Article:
The scientific and technological challenges that arise in addressing the fundamental open questions in the study of matter and radiation from the Universe are formidable indeed and require close inter-topic and cross-topic cooperation.
The performance of current instruments measuring cosmic messengers is still far from fundamental limits imposed by their respective detection principle. Challenges arise from the need for an improved flux sensitivity and background suppression in order to increase the sensitivity of the instruments to detect even fainter fluxes of cosmic messengers. Better energy, charge and angular resolutions are needed for high-precision spectra and imaging of cosmic-ray sources with neutral particles and for the identification of the cosmic-ray composition with charged particles. An improved understanding of atmospheric properties for air showers, and of ice and earth properties for high-energy neutrino measurements is needed to reduce systematic uncertainties. The efficient and failsafe operation of the instruments at remote locations poses an additional challenge. Given the different stages of the different instruments the above mentioned challenges are tackled differently. While the next step in gamma-ray astronomy is an open observatory requiring progress in all areas, the next step in neutrino astronomy is an increase in the flux sensitivity, i.e., a step from the present 1 km3 instrumented volume to an even larger multi-km3 observatory. For the detection of ultra-high cosmic rays the next step is an improved composition measurement and to establish new detection methods like radio as viable techniques.
The model-independent measurement of the neutrino mass with a sensitivity of 200 meV/c2 is challenging due to the fact that the resulting spectral modifications become exceedingly small and confined to a narrow region close to the β-decay endpoint, where statistics is limited. To counterbalance this, an increase in source intensity by two orders of magnitude is necessary. Technologically, the implementation of a high luminosity windowless gaseous tritium source is challenging, both with regard to the required yearly tritium throughput on the kg-scale, and the unprecedented levels of stability and isotopic purity to decrease systematics by one order of magnitude. Likewise, to obtain high precision β-spectroscopy, the energy resolution at the endpoint has to be increased fourfold, entailing a huge upscale of the spectrometer dimensions. Other challenges arise from the decoupling of the enormous source intensity from the spectrometer, which has to be operated with a low intrinsic background rate. Taken altogether, these physics-driven demands make the KATRIN experiment extremely challenging and require the development of many technologies beyond the present state of the art. When addressing the unknown neutrino mass pattern with GeV-scale atmospheric neutrinos, the major challenge in distinguishing different scenarios is closely related to the energy resolution and precision of event reconstruction which could be achieved by the proposed IceCube in-fill array PINGU.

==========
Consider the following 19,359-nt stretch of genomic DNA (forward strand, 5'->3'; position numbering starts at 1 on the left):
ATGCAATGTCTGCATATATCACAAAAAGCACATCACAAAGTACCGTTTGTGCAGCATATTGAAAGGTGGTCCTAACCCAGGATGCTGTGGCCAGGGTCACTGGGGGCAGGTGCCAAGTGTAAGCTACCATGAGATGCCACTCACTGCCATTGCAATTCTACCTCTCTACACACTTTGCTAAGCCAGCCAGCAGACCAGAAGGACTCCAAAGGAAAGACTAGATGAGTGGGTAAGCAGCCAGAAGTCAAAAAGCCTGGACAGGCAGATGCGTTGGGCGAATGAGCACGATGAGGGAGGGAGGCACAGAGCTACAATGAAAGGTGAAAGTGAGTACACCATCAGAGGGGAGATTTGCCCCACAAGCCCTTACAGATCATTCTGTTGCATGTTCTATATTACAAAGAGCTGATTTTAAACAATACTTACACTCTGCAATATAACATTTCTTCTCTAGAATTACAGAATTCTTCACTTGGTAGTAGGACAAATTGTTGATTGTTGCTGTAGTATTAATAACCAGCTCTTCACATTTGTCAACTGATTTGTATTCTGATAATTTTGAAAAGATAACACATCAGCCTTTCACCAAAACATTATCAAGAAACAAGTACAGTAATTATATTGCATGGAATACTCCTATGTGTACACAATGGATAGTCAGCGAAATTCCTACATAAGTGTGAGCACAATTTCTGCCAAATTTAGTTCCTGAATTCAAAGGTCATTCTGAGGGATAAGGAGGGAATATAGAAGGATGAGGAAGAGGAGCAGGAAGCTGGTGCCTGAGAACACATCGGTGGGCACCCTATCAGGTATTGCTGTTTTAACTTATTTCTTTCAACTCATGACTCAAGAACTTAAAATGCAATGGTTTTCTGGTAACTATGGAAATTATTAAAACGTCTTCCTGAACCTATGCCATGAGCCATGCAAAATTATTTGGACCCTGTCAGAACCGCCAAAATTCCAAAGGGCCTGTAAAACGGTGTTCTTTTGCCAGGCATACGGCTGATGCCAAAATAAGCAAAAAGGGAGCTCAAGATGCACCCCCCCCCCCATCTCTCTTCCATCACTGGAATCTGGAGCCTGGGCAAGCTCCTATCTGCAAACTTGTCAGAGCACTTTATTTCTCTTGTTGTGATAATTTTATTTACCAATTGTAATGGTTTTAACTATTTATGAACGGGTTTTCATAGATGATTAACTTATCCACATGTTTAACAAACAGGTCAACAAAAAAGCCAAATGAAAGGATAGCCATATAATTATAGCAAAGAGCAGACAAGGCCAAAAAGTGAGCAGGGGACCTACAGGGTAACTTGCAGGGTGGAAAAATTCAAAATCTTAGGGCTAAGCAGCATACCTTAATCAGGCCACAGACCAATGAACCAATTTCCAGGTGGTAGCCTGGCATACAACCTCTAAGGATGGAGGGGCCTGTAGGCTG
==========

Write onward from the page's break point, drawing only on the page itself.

In the search for DM, the key challenge will be to identify its particle origin and properties such as WIMP mass and interaction cross sections. This can only be achieved by cross-topic cooperation activities, where LHC information on the production of supersymmetric particles is combined with direct WIMP detection experiments and indirect searches for DM annihilation, decay or interaction processes in the Universe The challenge in direct detection experiments will be to improve the current sensitivity to WIMP interaction cross sections with matter by more than one order of magnitude, calling for essentially background-free detection methods and target masses in excess of 100 kg. In view of current experimental hints for low mass WIMPs at around 10 GeV from laboratory experiments and for higher mass WIMPs beyond 100 GeV from satellite missions (AMS-02, Fermi satellite), the DM sector may be more complex and even consist of several particle species, calling for different detection techniques and target nuclei. Cryogenic bolometers offer ideal properties for low mass WIMPs in particular due to their low threshold and low intrinsic background. The next-generation cryogenic experiment on the ton scale will require combining efforts on a worldwide level in a suitable underground laboratory. Likewise, the improvement of the sensitivity of indirect searches requires a new ground-based gamma-ray observatory, like CTA, as well as the extension of the IceCube detector together with long-term operation of AMS-02 on the ISS.